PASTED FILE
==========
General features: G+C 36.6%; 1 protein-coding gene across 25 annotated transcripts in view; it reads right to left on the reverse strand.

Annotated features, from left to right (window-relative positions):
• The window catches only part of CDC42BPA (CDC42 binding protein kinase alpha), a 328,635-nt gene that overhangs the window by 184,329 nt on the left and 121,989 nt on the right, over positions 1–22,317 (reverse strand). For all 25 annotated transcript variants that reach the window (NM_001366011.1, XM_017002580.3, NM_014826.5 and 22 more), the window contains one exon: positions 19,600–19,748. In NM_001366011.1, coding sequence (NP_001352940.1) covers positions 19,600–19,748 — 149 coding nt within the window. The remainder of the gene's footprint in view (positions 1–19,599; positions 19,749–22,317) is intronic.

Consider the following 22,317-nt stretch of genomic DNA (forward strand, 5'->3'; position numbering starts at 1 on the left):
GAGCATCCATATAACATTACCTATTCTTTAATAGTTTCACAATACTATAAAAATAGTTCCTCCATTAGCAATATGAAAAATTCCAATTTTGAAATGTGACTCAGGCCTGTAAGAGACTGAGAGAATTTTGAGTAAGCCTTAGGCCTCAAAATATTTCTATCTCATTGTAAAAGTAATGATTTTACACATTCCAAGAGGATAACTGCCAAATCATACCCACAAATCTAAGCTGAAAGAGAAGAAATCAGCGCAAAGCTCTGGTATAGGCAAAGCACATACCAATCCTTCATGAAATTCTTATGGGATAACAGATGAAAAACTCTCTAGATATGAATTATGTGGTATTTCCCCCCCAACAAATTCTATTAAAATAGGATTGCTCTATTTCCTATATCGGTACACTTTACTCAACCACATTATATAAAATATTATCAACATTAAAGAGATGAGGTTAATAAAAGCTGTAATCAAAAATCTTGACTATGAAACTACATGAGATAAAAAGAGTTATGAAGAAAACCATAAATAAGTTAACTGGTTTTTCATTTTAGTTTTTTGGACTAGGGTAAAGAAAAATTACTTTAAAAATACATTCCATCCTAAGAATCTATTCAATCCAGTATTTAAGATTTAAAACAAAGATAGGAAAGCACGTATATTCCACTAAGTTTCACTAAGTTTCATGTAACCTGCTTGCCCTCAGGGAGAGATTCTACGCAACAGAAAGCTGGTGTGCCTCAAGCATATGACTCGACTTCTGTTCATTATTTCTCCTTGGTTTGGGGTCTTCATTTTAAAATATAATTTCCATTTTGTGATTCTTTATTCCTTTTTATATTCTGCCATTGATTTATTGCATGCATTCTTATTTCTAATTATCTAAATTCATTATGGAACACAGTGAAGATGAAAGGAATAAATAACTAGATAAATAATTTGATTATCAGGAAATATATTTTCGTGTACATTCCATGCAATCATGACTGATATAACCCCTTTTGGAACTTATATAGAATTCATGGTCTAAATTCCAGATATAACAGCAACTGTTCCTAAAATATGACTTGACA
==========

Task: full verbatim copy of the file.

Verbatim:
General features: G+C 36.6%; 1 protein-coding gene across 25 annotated transcripts in view; it reads right to left on the reverse strand.

Annotated features, from left to right (window-relative positions):
• The window catches only part of CDC42BPA (CDC42 binding protein kinase alpha), a 328,635-nt gene that overhangs the window by 184,329 nt on the left and 121,989 nt on the right, over positions 1–22,317 (reverse strand). For all 25 annotated transcript variants that reach the window (NM_001366011.1, XM_017002580.3, NM_014826.5 and 22 more), the window contains one exon: positions 19,600–19,748. In NM_001366011.1, coding sequence (NP_001352940.1) covers positions 19,600–19,748 — 149 coding nt within the window. The remainder of the gene's footprint in view (positions 1–19,599; positions 19,749–22,317) is intronic.

Consider the following 22,317-nt stretch of genomic DNA (forward strand, 5'->3'; position numbering starts at 1 on the left):
GAGCATCCATATAACATTACCTATTCTTTAATAGTTTCACAATACTATAAAAATAGTTCCTCCATTAGCAATATGAAAAATTCCAATTTTGAAATGTGACTCAGGCCTGTAAGAGACTGAGAGAATTTTGAGTAAGCCTTAGGCCTCAAAATATTTCTATCTCATTGTAAAAGTAATGATTTTACACATTCCAAGAGGATAACTGCCAAATCATACCCACAAATCTAAGCTGAAAGAGAAGAAATCAGCGCAAAGCTCTGGTATAGGCAAAGCACATACCAATCCTTCATGAAATTCTTATGGGATAACAGATGAAAAACTCTCTAGATATGAATTATGTGGTATTTCCCCCCCAACAAATTCTATTAAAATAGGATTGCTCTATTTCCTATATCGGTACACTTTACTCAACCACATTATATAAAATATTATCAACATTAAAGAGATGAGGTTAATAAAAGCTGTAATCAAAAATCTTGACTATGAAACTACATGAGATAAAAAGAGTTATGAAGAAAACCATAAATAAGTTAACTGGTTTTTCATTTTAGTTTTTTGGACTAGGGTAAAGAAAAATTACTTTAAAAATACATTCCATCCTAAGAATCTATTCAATCCAGTATTTAAGATTTAAAACAAAGATAGGAAAGCACGTATATTCCACTAAGTTTCACTAAGTTTCATGTAACCTGCTTGCCCTCAGGGAGAGATTCTACGCAACAGAAAGCTGGTGTGCCTCAAGCATATGACTCGACTTCTGTTCATTATTTCTCCTTGGTTTGGGGTCTTCATTTTAAAATATAATTTCCATTTTGTGATTCTTTATTCCTTTTTATATTCTGCCATTGATTTATTGCATGCATTCTTATTTCTAATTATCTAAATTCATTATGGAACACAGTGAAGATGAAAGGAATAAATAACTAGATAAATAATTTGATTATCAGGAAATATATTTTCGTGTACATTCCATGCAATCATGACTGATATAACCCCTTTTGGAACTTATATAGAATTCATGGTCTAAATTCCAGATATAACAGCAACTGTTCCTAAAATATGACTTGACA